The Tsimane, an indigenous people who live in the Bolivian peripheries of the Amazon rainforest, lead lives that are very different to ours. They seem to be much healthier for it.
This tribal and largely isolated population of forager-horticulturalists still lives today by traditional ways of farming, hunting, gathering, and fishing – continuing the practices of their ancestors, established in a time long before industrialization and urbanization transformed most of the world.
For the Tsimane, the advantages are considerable. A study published in 2017 found that they effectively have the healthiest hearts in the world, with the lowest reported levels of coronary artery disease of any population ever recorded.
That result was no fluke. New evidence now shows that the Tsimane also exhibit significantly less brain atrophy as they get older, showing a much slower decrease in brain volume than people in the US and Europe, and likely lowering their risk of cognitive impairment, functional decline, and dementia as a result.
"The Tsimane have provided us with an amazing natural experiment on the potentially detrimental effects of modern lifestyles on our health," says neuroscientist Andrei Irimia from the University of Southern California.
"These findings suggest that brain atrophy may be slowed substantially by the same lifestyle factors associated with very low risk of heart disease."
While it's understandable that the cardiovascular benefits enjoyed by the Tsimane would likely be tied to other health improvements, the new results are nonetheless a bit of a surprise.
While we know well that the obesity common in modern, industrialized societies is linked with reductions in brain volume (also known as 'brain shrinking'), other factors can also contribute to cerebral atrophy.
For instance, the Tsimane traditional lifestyle – and lack of access to modern health and medical care – exposes them to a higher burden of infectious diseases and greater levels of inflammation as a result.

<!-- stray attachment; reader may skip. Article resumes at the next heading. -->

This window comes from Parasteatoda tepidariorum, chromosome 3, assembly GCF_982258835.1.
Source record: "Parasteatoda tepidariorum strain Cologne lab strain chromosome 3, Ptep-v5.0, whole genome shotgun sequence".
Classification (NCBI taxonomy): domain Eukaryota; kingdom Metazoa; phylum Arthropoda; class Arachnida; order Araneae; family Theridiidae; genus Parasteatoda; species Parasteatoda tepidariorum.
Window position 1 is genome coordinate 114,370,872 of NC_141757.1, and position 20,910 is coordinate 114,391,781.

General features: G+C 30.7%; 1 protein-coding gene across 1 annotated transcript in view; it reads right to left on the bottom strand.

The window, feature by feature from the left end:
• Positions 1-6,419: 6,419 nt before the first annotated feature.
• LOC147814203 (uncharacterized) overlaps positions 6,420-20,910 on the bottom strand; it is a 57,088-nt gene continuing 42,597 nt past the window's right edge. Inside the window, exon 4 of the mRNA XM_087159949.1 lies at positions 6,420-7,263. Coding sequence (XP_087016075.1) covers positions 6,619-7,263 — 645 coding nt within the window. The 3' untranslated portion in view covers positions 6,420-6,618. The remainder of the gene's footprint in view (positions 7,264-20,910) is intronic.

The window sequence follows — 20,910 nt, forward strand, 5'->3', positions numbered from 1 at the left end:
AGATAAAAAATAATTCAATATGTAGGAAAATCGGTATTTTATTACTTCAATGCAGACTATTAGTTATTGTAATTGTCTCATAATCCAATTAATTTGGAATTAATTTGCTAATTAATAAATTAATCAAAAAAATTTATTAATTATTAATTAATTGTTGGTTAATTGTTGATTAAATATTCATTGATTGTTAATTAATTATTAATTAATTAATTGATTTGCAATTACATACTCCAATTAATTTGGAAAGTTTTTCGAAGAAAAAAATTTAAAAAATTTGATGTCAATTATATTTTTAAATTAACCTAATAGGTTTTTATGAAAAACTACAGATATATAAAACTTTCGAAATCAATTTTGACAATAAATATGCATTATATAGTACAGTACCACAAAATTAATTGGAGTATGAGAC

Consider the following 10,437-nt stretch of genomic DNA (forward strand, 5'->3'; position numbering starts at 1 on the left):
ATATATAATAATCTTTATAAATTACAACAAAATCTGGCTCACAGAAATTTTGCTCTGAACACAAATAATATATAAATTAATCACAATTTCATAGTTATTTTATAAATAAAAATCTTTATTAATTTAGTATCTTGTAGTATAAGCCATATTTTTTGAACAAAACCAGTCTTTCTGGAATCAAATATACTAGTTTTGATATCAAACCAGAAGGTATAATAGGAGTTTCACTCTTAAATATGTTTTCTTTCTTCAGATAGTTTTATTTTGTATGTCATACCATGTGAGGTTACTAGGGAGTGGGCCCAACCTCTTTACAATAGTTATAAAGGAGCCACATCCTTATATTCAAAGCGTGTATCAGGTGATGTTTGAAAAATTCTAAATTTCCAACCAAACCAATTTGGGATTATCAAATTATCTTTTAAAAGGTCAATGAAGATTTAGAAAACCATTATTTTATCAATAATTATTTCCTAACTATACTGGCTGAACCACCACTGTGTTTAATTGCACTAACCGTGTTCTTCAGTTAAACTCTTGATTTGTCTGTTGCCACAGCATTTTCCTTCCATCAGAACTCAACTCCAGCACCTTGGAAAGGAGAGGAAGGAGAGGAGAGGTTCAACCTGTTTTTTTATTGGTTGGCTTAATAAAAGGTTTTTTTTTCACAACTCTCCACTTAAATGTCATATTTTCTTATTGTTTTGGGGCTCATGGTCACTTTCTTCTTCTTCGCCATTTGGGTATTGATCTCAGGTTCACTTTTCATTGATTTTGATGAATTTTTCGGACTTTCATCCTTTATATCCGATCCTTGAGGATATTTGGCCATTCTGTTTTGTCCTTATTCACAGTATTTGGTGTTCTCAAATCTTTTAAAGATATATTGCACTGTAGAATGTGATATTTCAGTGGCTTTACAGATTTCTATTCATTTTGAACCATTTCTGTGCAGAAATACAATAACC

Given that systemic inflammation predicts greater brain atrophy, it was an open question as to whether the Tsimane might experience greater levels of brain shrinking, or alternatively have less risk of it, as suggested by their robust cardiovascular health (due to their lean diets and physically active lifestyles).
The new results answer that question, suggesting cardiovascular fitness is ultimately more important for healthy brain aging than inflammation factors tied to infectious diseases.
In the study, researchers involved with the Tsimane Health and Life History Project Team enrolled 746 Tsimane adults, aged between 40 and 94, and organized for them to have CT scans to calculate their brain volume.
The scans – which involved taking participants on a two-day bus trip to the nearest city with CT facilities – showed that, on average, Tsimane individuals experience slower reductions in brain volume as they get older, when compared to cohorts analyzed in previous studies, involving populations from Hamburg (Germany), St. Louis (USA), or Rotterdam (The Netherlands).
"Despite its limitations, this study suggests that brain atrophy may be slowed substantially by lifestyles associated with very low cardiovascular disease risk, and that there is ample scope for interventions to improve brain health, even in the presence of chronically high systemic inflammation," the researchers explain in their paper.
Ultimately, the comparison suggests industrialized lifestyles come with an approximate 70 percent increase in the rates of age-dependent brain volume reduction, although the researchers note the statistical comparisons here involve a number of limitations (including matching CT-derived data with brain volumes based on MRI).
For that reason, that 70 percent figure is probably best viewed as a guide only – but it's nonetheless evidence of a substantial and striking contrast in the brain health of aging populations in the Tsimane versus their modern counterparts in other countries.
"Our sedentary lifestyle and diet rich in sugars and fats may be accelerating the loss of brain tissue with age and making us more vulnerable to diseases such as Alzheimer's," says senior author and anthropologist Hillard Kaplan from Chapman University, who has studied the Tsimane for nearly two decades.
"The Tsimane can serve as a baseline for healthy brain aging."
How to successfully realize the bold promise of these insights – weaning people in industrialized countries off diets we already know are bad, and coaxing them into physical activity – remains the million-dollar question.
While we ponder it, there's a new model of good brain health to strive for, and they're living a quiet, isolated life in the Amazon.
The findings are reported in The Journals of Gerontology, Series A: Biological Sciences and Medical Sciences.